and so here we are once more. this year is hungry, look you see. it hungers for circles to be formed, for lines to be drawn. this year wants us to know there's no going back. and i don't know if that's what we are sad for, what we lament, but i am quietly confident that this is what makes me sad.
my generation is, weirdly, facing something which our parents haven't yet had to do. we're being confronted with the death of our idols, those lone figures who stood so high they cast a formidable shadow right across our formative years. i mean, sure, certain legends of the 60s have passed away, but the legacy always remains. we have, for instance, virtually all of The Stones alive, 50% of The Beatles and 50% of The Who, along with The Kinks and many others. but just as there was only one Bowie for us to lose, so too was there only one Prince.
the provenance of the above portrait of Prince? June 1989. it's done in pen on a white shirt. i know this as it is my white shirt; it is the one i wore on the last day of what was then Comprehensive school, and it is the one that everyone who was of a mind to do so wrote on.
the artist? Steven Legget. as the story of Prince is not mine to tell, i would imagine this blog post shall mostly be a take of Steven Legget, which is quite handy as i am led to believe that there are people out there who quite like it when he features here. yes, i know, it's strange that there are people out there who quite like this blog, but there you go.
indeed, Steven Legget is the handsome, decent one stood up at the back. surely this picture has been on this blog before, but here it is once more. and yes, probably, that is likely to be the shirt i have on there which has been adorned by the picture of Prince, along with several accusations involving me and sheep.
my first encounter with Prince was probably the film Risky Business, as the song DMSR featured on the soundtrack. after that it was probably the time he was on the Brit Awards (or similar), and the only reason i remember that was because Holly Johnson of Frankie Goes To Hollywood (as in, the Holly Johnson) introduced him with a reference to wishing to have sexual relations with him. whenever i am asked, though, and weirdly i've been asked more than you might think, i just say it was Steven Legget that introduced me to him. in a sense he did, as it was only through him that i really came to discover the music.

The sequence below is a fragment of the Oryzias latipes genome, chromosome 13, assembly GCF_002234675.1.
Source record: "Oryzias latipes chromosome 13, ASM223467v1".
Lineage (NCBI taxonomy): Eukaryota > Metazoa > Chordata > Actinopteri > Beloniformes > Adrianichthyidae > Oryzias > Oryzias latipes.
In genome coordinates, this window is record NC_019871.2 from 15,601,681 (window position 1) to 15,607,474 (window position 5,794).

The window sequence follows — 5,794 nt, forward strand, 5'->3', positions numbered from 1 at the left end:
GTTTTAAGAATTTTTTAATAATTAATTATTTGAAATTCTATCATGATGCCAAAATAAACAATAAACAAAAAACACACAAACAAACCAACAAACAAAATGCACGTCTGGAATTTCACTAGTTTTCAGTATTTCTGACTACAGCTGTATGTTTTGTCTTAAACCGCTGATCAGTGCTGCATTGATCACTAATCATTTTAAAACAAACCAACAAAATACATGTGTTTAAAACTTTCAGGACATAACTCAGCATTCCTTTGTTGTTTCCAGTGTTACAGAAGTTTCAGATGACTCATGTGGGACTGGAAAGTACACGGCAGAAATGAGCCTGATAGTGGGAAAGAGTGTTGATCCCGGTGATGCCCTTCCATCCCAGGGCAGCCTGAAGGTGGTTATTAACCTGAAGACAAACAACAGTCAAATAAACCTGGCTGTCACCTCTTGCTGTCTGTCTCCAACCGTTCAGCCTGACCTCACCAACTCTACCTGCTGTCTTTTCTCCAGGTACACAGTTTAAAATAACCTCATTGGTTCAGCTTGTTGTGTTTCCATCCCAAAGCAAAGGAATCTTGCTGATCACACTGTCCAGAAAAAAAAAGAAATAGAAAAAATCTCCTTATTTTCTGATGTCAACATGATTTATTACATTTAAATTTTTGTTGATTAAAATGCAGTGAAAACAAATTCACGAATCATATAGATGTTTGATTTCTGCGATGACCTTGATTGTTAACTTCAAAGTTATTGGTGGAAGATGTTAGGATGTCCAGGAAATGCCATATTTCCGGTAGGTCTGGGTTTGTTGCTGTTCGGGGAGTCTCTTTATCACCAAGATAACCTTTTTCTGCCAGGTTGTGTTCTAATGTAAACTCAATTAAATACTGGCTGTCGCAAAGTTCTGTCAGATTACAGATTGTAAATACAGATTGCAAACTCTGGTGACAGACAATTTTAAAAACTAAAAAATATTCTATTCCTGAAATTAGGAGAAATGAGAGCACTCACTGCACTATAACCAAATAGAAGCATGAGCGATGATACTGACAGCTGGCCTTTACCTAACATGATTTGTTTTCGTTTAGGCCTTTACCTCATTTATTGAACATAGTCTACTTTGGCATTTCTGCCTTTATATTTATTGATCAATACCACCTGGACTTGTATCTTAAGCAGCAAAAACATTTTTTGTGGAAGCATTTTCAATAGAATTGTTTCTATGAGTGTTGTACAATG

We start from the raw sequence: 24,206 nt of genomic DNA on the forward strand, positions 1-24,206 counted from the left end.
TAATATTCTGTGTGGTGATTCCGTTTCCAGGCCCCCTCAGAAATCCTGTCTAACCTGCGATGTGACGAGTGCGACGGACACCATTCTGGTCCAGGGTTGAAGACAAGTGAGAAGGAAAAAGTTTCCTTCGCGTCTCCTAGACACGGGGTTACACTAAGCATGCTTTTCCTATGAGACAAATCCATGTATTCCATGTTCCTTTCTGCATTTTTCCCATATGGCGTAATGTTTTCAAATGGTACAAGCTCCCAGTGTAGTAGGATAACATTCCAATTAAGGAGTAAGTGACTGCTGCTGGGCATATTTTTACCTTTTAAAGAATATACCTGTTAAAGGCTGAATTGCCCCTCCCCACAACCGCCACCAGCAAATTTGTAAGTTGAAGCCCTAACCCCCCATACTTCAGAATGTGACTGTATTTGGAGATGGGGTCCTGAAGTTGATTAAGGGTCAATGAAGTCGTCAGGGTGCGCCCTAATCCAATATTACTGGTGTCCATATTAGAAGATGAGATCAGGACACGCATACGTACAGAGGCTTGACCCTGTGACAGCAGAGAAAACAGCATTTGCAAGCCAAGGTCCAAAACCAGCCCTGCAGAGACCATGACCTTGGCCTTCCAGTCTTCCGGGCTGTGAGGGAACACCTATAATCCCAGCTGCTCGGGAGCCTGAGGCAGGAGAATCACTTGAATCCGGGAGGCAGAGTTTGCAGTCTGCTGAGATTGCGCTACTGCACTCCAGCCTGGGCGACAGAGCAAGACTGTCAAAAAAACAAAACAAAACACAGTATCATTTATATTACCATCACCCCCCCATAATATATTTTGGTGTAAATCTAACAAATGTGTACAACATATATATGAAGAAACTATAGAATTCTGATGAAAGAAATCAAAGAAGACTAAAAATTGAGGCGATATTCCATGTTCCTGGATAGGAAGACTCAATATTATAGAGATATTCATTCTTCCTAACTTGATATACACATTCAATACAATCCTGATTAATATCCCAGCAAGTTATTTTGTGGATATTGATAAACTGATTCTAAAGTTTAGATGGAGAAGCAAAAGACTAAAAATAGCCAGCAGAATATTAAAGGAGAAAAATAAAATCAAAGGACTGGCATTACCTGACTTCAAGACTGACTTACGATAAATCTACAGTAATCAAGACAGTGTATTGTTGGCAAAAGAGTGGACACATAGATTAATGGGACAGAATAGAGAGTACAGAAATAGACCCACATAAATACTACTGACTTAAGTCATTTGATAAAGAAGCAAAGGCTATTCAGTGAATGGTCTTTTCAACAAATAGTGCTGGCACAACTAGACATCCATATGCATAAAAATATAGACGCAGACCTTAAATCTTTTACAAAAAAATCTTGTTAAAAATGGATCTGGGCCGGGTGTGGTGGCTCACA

it kind of baffles me as to why Steven ever latched on to me as a friend. i'm glad that he did, though, although he's probably baffled as to why too. probably a shared sense of passions that were outside of the mainstream, and a will to stick with and follow what you love no matter what the trends were. a shared sense of humour too, certainly.
an abiding memory was a summer - for all abiding memories have a summer background - in which Steven went everywhere with an armful of Prince records. again, this is not my story to tell, but from what i remember a debt which was owed to an elder sibling of his was paid for in Prince records. these were records Steven decided to have a spin of, fell in love with, and subsequently adopted. and so that summer it was to be that everywhere he went, every friend or house visited, was somewhere to take Prince records and play them for the people.
this is the main display window of HMV today. this was taken at lunchtime. i went along to see what sort of tribute or arrangement they had made for Prince.
they hadn't. it's still all Star Wars in the window, and inside they were not even playing any Prince music. a reason for this? we shall perhaps get to this later.
a bit of video to break things up? sure, why not. one of my all time favourite Prince songs of all time is Raspberry Beret. i love the music as it's just supremely feel good. i love the lyrics because they are all looking back and reflecting on happier times. i am pretty sure that Guns N Roses stole the concept of both the music and the lyrics off of this for Sweet Child O Mine.
what i love most about that bit of video is the synchronized movements. that's some awesome choreography, that is, in the days before you could just "fix" things like the timing of people moving with a computer. we used to joke that all of them made sure that best they move and dance as Prince instructed or Prince would beat them. on a serious note, it just, to me, creates this wonderful sense of belonging, of being a part of something.
that's been a big draw on most if not all of the musicians i have loved over the years, probably. that sense they give me of not being quite alone. bands that were not in the limelight all of the time, but ones which attracted like minded people who were, by and large, pretty isolar, but yet felt not as isolated as they should because they knew they connected with music that others did too. examples? Prince, for certain, along with a Stone Roses, a Bowie, a Frankie Goes To Hollywood, a Talking Heads, Smiths too. bands and artists that at one stage were the biggest thing in the world, but retained a smattering of fans in the leaner times.